Conclusion

This study incorporated non-immersive VR gaming (as the contextual environmental factor) into a locomotor training activity and presented direct evidence of its positive impact on children’s engagement and physiologic effort during exercise (increased exercise speed, heart rate, and selected muscle activation). The outcomes of this study can help guide design of future VR-enhanced interventions and research studies (Fritz et al., 2007).

Data availability statement

Given Institutional Review Board disclosures provided in informed consent and assent forms, sharing of raw data with external parties is not possible.

Ethics statement

The studies involving human participants were reviewed and approved by the Institutional Review Board of Madonna Rehabilitation Hospitals. Written informed consent to participate in this study was provided by the participants’ legal guardian/next of kin. Written informed consent was obtained from the individual(s), and minor(s)’ legal guardian/next of kin, for the publication of any potentially identifiable images or data included in this article.

Author contributions

Study Design (CH, KS, and JB), Recruitment (CH), Data Collection (CH and TB), Data Analysis (CH, JB, and TB), Manuscript Writing (JB, CH, TB, and KS).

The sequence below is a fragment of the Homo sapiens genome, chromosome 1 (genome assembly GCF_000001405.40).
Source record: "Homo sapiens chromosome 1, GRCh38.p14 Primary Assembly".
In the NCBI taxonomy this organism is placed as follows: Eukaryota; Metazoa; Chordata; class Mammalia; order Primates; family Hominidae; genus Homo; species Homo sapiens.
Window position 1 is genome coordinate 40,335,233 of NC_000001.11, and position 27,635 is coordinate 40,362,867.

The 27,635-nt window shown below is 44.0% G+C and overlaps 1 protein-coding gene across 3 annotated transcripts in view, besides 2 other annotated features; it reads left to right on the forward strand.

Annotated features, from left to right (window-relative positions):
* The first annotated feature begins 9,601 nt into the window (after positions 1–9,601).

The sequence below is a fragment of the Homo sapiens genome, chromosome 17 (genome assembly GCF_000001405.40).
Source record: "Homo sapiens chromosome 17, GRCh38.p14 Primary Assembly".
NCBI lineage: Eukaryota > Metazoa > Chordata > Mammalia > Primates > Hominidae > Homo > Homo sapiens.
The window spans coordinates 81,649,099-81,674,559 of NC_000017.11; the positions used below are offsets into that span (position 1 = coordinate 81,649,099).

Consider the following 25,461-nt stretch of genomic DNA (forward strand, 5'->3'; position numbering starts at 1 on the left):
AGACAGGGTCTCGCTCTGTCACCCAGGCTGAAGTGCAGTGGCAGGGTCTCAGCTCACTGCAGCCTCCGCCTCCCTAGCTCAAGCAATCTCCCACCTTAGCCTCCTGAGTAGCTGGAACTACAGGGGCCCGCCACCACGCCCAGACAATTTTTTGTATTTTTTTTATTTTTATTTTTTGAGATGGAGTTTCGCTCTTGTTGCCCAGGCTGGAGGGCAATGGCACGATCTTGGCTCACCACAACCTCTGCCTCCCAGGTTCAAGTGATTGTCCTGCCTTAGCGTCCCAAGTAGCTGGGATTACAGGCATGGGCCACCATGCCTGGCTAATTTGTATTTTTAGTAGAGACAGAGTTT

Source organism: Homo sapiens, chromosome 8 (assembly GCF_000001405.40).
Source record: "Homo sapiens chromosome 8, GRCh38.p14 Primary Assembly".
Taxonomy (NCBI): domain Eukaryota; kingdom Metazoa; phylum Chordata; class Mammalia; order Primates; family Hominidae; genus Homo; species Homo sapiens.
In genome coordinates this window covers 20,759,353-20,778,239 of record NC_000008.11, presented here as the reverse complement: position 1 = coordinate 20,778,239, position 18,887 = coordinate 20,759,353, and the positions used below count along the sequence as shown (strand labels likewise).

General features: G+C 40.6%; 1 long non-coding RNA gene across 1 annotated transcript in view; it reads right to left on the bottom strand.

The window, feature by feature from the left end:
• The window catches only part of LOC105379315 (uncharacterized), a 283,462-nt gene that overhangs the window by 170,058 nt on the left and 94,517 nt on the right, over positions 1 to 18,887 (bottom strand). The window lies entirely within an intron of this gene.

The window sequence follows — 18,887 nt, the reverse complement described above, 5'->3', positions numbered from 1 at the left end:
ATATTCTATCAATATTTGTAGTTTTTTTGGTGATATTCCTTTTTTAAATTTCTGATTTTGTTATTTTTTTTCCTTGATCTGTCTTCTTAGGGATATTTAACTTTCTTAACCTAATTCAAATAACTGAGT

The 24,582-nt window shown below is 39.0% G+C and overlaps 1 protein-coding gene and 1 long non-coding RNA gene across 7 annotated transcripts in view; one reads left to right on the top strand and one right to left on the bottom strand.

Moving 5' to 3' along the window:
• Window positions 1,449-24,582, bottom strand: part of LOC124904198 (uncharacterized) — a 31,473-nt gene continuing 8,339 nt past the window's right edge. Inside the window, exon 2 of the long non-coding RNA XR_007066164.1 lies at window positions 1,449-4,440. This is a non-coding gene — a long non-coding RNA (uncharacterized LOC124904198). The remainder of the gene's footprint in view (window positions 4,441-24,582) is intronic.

Funding

The contents of this work were developed, in part, under a grant initially received from the National Institute on Disability and Rehabilitation Research, Department of Education (H133G130274; Principal Investigator: Burnfield) and subsequently funded through a grant from the National Institute on Disability, Independent Living, and Rehabilitation Research, Administration for Community Living (90IF0060; Principal Investigator: Burnfield). The contents of the article do not necessarily represent the policy of the Department of Education or the Administration for Community Living, and endorsement by the federal government should not be assumed. Additional support was provided by Joseph R. and Barbara A. Gard Family Foundation.

Acknowledgments

We gratefully acknowledged all the participating children of this study and Jonathan Hautzinger for his dedication developing the virtual reality gaming.

Conflict of interest

The co-authors (JB and TB) are the inventors of the patented motor-assisted elliptical technology. The patented technology has been licensed to SportsArt for commercial distribution. The inventors receive royalties.